Daily Beast contributor Niall Ferguson has offered an "unqualified apology" for suggesting that John Maynard Keynes, the British economist whose theories are the basis of macroeconomics and the foundation of progressive economic policy, was unconcerned with future generations because he was gay and childless.
Ferguson, a Harvard history professor who has issued flawed denunciations of President Obama's economic policies, made his original comments during a May 2 speech. According to a May 3report by Financial Advisor magazine (emphasis added):
Speaking at the Tenth Annual Altegris Conference in Carlsbad, Calif., in front of a group of more than 500 financial advisors and investors, Ferguson responded to a question about Keynes' famous philosophy of self-interest versus the economic philosophy of Edmund Burke, who believed there was a social contract among the living, as well as the dead.Ferguson asked the audience how many children Keynes had. He explained that Keynes had none because he was a homosexual and was married to a ballerina, with whom he likely talked of "poetry" rather than procreated. The audience went quiet at the remark. Some attendees later said they found the remarks offensive.
It gets worse.
Ferguson, who is the Laurence A. Tisch Professor of History at Harvard University, and author of The Great Degeneration: How Institutions Decay and Economies Die, says it's only logical that Keynes would take this selfish worldview because he was an "effete" member of society. Apparently, in Ferguson's world, if you are gay or childless, you cannot care about future generations nor society.
Ferguson quickly came under fire following the publication of the Financial Advisor piece. On May 4, he acknowledged on his website that his comments were "as stupid as they were insensitive." He wrote:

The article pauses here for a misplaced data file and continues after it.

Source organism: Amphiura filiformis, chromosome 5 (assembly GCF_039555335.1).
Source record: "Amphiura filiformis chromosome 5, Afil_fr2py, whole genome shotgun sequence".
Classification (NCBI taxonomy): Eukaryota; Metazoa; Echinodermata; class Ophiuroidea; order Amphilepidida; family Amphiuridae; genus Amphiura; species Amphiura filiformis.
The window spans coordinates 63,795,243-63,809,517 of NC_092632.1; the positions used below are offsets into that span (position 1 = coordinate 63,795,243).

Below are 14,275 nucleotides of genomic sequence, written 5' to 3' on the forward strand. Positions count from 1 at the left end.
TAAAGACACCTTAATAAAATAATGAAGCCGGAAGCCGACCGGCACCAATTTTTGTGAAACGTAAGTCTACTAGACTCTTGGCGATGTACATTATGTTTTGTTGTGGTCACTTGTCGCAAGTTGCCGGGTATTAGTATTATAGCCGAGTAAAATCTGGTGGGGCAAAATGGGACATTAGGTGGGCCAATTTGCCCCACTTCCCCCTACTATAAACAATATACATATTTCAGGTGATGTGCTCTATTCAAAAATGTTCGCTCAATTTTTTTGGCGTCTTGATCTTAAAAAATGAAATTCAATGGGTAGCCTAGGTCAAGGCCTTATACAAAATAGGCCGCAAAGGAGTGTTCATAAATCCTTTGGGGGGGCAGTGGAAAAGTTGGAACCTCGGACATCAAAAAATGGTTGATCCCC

But I should not have suggested - in an off-the-cuff response that was not part of my presentation - that Keynes was indifferent to the long run because he had no children, nor that he had no children because he was gay. This was doubly stupid. First, it is obvious that people who do not have children also care about future generations. Second, I had forgotten that Keynes's wife Lydia miscarried.
Ferguson further stated that he "detest[s] all prejudice, sexual or otherwise," but that his colleagues, students, and friends "have every right to be disappointed in me, as I am in myself." He concluded: "To them, and to everyone who heard my remarks at the conference or has read them since, I deeply and unreservedly apologize."
This is not the first time Ferguson has been the subject of scrutiny following an offensive comment. He was harshly criticized for a 2009 column in which he compared Obama to the cartoon character Felix the Cat, writing that Obama was "not only black" but "also very, very lucky." More recently he claimed that New York Times columnist and Princeton economist Paul Krugman's supposed "inability to debate a question without insulting his opponent suggests some kind of deep insecurity perhaps the result of a childhood trauma."